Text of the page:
My Blackberry alarm begins to shriek. Instinctively, I reach to my right, but my arm falls and hits the side of my bed. I roll over and nearly fall off my bed. I jolt up and realize that I’m not in my queen size bed. I’m in a very narrow, squeaky bed.
I see Gigi’s black-and-white photographs in glossy, orange frames. Only her curls are visible from under her sheets. As I step out of bed, I automatically pull my sheets straight. I fold over the top of my comforter and sheets so my monogram is perfectly centered. I arrange, and rearrange, my pillows until I’m happy.
I am completely procrastinating doing the one thing I’ve been freaking out about having to do at college. Confession: I’ve been freaking out about a lot of things, not just this one. Taking a shower. There is something completely disturbing about having to stand on tiles that may or may not have been professionally and thoroughly cleaned. I glance towards one of the cabinets above my closet. “These rooms were not built for five foot four inch girls,” I think to myself as I drag my stool over with my right foot. I step up and grab my pink shower caddy. I slip into Tory Burch rubber flip-flops. I convinced Mom that these shoes would make showering dramatically less traumatic.
Gigi rolls over and catches me doing calming breathing exercises. She laughs and I groan. “Good luck Miss Adelaide. Go get ‘em tiger!” she exclaims with one part enthusiasm and one part sarcasm. I take one last big deep breath and brush away a stray tear or two. I crack the door and take a peek to the left and right to make sure the coast is clear. I shuffle down the hallway to the bathroom in my ribbon-adorned towel wrap.
Honestly, the shower was not as bad as I had anticipated. It was pretty much like the poolside country club shower sans chlorine. Gigi applauds me as I walk back through the door. I sheepishly smile. While I detangle my knotty hair, we discuss last night’s encounter with Luke. Confession: I’m so happy Gigi confirmed the event and that I didn’t make it up!!!
Gigi begins outlining the day, which typically I would have already done and included in my planner, but I can’t focus. Instead, I keep thinking to Luke’s strawberry blonde hair and the way it flawlessly swooped across his forehead. His jade eyes. The freckles on his nose.
I snap out of it and Gigi is now standing right next to me waving her hands.
“I know you’re thinking about the lax bro, but we need to meet our parents on the quad in, like, 30 minutes. K?” Confession: I didn’t hear the second part of her sentence. I didn’t even realize Luke played lacrosse, but now I remember his grey t-shirt and the crossed lacrosse sticks on it.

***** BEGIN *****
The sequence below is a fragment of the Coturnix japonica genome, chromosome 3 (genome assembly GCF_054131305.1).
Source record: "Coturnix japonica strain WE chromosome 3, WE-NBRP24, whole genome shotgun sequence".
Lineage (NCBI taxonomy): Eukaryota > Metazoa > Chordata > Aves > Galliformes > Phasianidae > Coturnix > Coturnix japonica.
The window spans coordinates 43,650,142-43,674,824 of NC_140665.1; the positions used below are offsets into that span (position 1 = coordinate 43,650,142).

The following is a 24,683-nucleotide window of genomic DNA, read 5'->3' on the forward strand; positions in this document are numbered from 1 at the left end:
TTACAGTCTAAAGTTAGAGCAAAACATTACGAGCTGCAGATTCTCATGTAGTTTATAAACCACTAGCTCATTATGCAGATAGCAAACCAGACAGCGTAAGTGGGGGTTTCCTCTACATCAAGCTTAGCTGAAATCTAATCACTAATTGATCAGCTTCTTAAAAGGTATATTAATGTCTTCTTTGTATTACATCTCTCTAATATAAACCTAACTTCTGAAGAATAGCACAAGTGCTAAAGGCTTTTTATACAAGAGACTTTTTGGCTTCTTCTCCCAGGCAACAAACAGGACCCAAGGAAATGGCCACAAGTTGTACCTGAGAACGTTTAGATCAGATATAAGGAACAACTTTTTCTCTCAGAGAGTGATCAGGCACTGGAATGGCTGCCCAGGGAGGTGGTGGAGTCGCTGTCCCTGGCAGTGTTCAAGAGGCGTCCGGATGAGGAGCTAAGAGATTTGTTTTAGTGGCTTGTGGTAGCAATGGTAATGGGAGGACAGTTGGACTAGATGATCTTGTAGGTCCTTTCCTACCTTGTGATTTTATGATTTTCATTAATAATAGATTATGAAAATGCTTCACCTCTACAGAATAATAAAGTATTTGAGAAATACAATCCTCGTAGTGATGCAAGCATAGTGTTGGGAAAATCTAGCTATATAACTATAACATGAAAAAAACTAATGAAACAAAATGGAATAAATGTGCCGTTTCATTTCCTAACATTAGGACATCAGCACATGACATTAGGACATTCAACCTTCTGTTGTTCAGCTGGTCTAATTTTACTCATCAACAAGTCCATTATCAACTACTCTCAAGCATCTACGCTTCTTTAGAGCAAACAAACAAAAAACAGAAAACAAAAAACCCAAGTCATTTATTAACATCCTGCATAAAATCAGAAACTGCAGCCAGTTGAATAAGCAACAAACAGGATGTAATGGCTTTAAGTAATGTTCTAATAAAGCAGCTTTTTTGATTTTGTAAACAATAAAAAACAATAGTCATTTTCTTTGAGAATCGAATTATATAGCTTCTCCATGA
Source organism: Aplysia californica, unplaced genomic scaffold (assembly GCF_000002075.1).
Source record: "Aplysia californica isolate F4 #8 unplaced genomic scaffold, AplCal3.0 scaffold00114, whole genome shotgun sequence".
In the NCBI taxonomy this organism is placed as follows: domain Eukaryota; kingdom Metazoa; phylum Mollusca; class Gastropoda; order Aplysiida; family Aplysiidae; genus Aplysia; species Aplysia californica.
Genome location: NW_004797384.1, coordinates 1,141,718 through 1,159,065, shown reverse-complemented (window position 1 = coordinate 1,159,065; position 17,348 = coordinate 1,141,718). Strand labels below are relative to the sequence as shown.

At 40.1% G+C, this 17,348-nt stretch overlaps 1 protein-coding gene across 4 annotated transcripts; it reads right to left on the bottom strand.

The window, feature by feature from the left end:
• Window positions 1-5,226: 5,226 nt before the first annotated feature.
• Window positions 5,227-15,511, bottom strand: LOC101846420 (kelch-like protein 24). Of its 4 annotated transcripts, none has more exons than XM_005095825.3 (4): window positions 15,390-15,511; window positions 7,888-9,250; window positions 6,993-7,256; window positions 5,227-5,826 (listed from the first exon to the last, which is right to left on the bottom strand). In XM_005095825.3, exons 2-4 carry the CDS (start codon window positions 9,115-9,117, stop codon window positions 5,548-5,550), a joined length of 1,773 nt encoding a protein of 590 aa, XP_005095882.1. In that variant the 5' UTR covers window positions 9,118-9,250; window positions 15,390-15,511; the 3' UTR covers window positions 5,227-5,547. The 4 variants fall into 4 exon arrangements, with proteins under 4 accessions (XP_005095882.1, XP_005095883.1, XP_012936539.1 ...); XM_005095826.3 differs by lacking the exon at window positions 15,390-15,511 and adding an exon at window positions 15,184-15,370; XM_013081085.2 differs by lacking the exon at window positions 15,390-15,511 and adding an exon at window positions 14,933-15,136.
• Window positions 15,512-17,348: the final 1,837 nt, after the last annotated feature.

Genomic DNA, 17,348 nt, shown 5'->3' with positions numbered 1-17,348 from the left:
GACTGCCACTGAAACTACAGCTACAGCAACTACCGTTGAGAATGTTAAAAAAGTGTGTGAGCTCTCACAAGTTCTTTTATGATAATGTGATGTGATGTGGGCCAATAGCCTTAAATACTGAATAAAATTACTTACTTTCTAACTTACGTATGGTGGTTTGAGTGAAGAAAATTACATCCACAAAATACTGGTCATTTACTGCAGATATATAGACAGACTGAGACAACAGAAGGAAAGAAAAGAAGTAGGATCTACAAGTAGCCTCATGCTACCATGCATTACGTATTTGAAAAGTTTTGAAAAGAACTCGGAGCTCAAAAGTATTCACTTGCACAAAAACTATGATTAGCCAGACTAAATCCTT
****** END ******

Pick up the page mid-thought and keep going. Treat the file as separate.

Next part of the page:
Gigi tosses the men’s boxers she slept in onto the already growing pile of clothes at the end of her bed. Confession: I wonder why she has a pair of men’s boxers in the first place. Are they her boyfriends??? I flip through the hangers in my closet until I land on a light blue seersucker dress. I slip into it, tie a navy ribbon around my waist, and tuck my feet into white sandals. I turn around to see Gigi in a loose skirt with tiny pastel flowers on it and a white ribbed tank top. Her feet are adorned with brown flats that buckle around her ankle.
After a mandatory, boxed-lunch picnic on the quad with our parents, Gigi and I both know we must say goodbye to our Moms and Dads. I cry. Mom cries. Even dad’s eyes gloss over. Mom touches the gold key around my neck, our secret code to remind me to follow my heart. Dad forces me to loosen my grip on his hand and they back away. I squeeze my eyes shut to force the tears to stop and by the time I open them, they are through the front gates and hailing a cab.
Gigi gives me a quick hug and drags me across the quad to Sinclair Hall. We have four hours of “fun” with our orientation groups ahead of us. Forty or so upperclassmen donning neon green shirts check the back of the nametags Julia gave us last night. Gigi and I aren’t in the same orientation group. Confession: There’s no way I’m going to make it through orientation without Gigi!